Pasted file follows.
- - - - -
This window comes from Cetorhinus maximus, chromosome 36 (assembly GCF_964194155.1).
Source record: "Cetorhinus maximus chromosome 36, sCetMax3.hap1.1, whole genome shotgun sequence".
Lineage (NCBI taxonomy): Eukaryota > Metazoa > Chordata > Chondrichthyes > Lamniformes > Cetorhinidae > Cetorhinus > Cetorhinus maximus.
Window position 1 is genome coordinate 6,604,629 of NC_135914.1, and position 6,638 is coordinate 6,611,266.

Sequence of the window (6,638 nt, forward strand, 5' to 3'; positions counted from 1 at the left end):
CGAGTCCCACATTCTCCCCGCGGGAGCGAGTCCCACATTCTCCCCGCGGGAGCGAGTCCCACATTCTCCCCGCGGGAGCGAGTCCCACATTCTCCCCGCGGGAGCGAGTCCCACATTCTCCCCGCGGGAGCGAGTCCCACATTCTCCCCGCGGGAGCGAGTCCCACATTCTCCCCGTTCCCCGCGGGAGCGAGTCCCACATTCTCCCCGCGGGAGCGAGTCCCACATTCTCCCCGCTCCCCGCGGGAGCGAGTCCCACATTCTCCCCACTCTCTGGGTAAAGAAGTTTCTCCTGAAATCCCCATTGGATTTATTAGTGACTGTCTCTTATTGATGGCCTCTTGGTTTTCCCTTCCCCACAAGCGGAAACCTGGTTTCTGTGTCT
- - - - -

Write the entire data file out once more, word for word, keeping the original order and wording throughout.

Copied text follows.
This window comes from Cetorhinus maximus, chromosome 36 (assembly GCF_964194155.1).
Source record: "Cetorhinus maximus chromosome 36, sCetMax3.hap1.1, whole genome shotgun sequence".
Lineage (NCBI taxonomy): Eukaryota > Metazoa > Chordata > Chondrichthyes > Lamniformes > Cetorhinidae > Cetorhinus > Cetorhinus maximus.
Window position 1 is genome coordinate 6,604,629 of NC_135914.1, and position 6,638 is coordinate 6,611,266.

Sequence of the window (6,638 nt, forward strand, 5' to 3'; positions counted from 1 at the left end):
CGAGTCCCACATTCTCCCCGCGGGAGCGAGTCCCACATTCTCCCCGCGGGAGCGAGTCCCACATTCTCCCCGCGGGAGCGAGTCCCACATTCTCCCCGCGGGAGCGAGTCCCACATTCTCCCCGCGGGAGCGAGTCCCACATTCTCCCCGCGGGAGCGAGTCCCACATTCTCCCCGTTCCCCGCGGGAGCGAGTCCCACATTCTCCCCGCGGGAGCGAGTCCCACATTCTCCCCGCTCCCCGCGGGAGCGAGTCCCACATTCTCCCCACTCTCTGGGTAAAGAAGTTTCTCCTGAAATCCCCATTGGATTTATTAGTGACTGTCTCTTATTGATGGCCTCTTGGTTTTCCCTTCCCCACAAGCGGAAACCTGGTTTCTGTGTCT